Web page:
It’s difficult for people today to comprehend the social marginalization and uneasy anarchy of early punk. As Suburbia shows it was as much outwardly imposed upon the characters as self-imposed by them. Adults in Suburbia are depicted with even less sympathy than the other two films: they are hectoring, dismissive, violent, and abusive. They are clear enemies from whom The Rejected must detach themselves for their own survival. What results appears to the adults like a gang but through Spheeris is more like a self-arranged and very dysfunctional family. Of the film’s spare human moments, the most moving, perhaps, is The Rejected stealing lawn pads so that they can sit together in front of TV sets in an empty mall.
As punk became more organized, this custom was modified rather than abandoned. Black Flag’s practices were often played before an audience of runaways and other social truants whom Greg Ginn used to forge the SST Records scene, and therefore American hardcore. On the east coast, Fugazi and Dischord Records saw enough value youth centers and other community spaces that they played shows to fundraise for them. Fugazi, I believe, is under-praised for how carefully they bridged this once irreconcilable cultural and civic gap, forging a mutually beneficial communal bond that is taken for granted today. Punks no longer existed in the margins but were directly attuned out of necessity to the workings of municipal procedure and government. An example I cited in the past was Burlington, Vermont’s 242 Main center, a once-popular youth-run venue opened with the support of then-mayor Bernie Sanders:
242, converted out of a disused public office, was significant for being an all-ages, substance-free youth center that was run by teens and young adults and which helped undo a prohibition on live music in public spaces. The original venue closed in 2016, but the 242 Main program is still in place. 242 Main, in Jane O’Meara Sanders’s words, “was something that the community of young people said that they wanted, needed, and were willing to take care of. They didn’t ask us to give them anything — they asked us to provide the opportunity.”
It seems that the hippies and agitators may have been correct after all. Not total anarchy, but a great deal of latitude, not overseen by but created in concert with adults. In this situation, the interactions with adults and youth may be the most ideal, provided the right adults can be found. Punk has no screening process. It is the luck of the draw; an Ian MacKaye, a Calvin Johnson, or a Kathleen Hanna is far and away preferable to a Greg Ginn. But this is one of the less appreciated lessons punk can teach. If you go to punk disillusioned by the adults you’ve been given, the inevitable question for every punk is: What adult do I want to be?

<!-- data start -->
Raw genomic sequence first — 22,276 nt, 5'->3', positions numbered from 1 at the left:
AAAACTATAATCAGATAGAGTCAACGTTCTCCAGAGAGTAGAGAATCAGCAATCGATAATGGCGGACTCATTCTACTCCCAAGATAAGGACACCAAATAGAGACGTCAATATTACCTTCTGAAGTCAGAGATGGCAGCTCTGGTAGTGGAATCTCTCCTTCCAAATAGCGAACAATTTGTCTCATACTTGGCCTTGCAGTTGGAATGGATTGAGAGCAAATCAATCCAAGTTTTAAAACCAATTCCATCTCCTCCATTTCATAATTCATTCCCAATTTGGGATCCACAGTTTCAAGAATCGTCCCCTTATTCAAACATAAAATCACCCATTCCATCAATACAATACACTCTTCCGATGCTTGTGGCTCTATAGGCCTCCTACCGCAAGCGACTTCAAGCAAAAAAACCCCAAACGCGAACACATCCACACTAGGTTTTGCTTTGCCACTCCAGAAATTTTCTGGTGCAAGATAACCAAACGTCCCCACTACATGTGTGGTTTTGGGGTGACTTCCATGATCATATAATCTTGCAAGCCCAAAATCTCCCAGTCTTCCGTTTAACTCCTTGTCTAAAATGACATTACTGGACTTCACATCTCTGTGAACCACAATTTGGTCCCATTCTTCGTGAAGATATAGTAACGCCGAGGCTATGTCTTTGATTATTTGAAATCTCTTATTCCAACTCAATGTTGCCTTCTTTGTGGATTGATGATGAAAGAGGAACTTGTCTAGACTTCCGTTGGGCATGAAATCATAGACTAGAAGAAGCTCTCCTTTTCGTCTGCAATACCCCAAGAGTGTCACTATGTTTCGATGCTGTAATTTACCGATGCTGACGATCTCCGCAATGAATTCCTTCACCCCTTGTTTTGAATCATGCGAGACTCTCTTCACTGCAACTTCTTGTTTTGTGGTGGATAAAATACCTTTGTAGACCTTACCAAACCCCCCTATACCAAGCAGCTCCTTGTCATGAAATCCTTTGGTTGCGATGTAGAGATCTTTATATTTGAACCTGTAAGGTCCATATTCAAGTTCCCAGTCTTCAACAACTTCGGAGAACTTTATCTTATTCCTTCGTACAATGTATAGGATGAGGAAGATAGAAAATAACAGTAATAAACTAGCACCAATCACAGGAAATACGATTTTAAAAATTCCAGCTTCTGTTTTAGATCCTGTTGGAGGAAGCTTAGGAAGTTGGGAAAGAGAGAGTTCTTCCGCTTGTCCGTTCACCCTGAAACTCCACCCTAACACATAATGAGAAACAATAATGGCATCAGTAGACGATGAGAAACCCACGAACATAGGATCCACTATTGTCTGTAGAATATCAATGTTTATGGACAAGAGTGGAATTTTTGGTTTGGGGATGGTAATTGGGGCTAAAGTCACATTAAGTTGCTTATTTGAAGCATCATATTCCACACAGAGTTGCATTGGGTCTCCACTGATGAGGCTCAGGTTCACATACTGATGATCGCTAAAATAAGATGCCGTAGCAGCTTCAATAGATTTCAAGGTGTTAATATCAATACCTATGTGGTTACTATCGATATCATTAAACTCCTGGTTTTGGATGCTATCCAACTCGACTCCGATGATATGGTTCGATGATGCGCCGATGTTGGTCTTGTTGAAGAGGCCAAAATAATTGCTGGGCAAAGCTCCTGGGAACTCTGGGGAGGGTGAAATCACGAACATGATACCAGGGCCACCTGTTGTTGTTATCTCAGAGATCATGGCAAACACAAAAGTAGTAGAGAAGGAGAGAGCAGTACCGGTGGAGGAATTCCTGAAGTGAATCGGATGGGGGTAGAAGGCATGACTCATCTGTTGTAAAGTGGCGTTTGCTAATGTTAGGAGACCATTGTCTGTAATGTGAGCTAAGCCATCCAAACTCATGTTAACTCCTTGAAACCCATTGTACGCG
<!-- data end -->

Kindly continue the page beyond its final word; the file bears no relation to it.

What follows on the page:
Society is always changing, but youth is always the same. Adults have focused on the latter at the expense of the former. The consistency of the young means nothing when it is up against new challenges of an unsettled world. Reversal of this oversight can be made possible by the perpetuation and maintenance of youth spaces. Spaces so organized, with the previous hazards and incentives in mind, could at least soothe the present challenges, three of which — not including the pandemic — are as follows.
First is the deterioration of interpersonal relations. A youth space should provide an alternative to the internet, specifically those parts of the internet that vulgarize social interactions. Where once pornography could be safely confined within an adult bubble, existing to the young as a tempting but inaccessible myth, that is no longer the case. The extent to which pornography has infiltrated everyday space should give pause to even the most liberal-minded adult. Not simply that it is more accessible but that it has come to frame non-sexual ethics, in which everything is reduced to a means for satiation. Conduct is guided by appetites, and life is lived in a series of fleeting bursts, numbing our patience, prudence, and judgment. This is superadded by the detached, abstract nature of online interaction itself. Simply by existing, the youth space will foster a concreteness in friendship that is lost, or at risk of being lost, in the digital morass. This, in fact, should be the primary imperative of these spaces.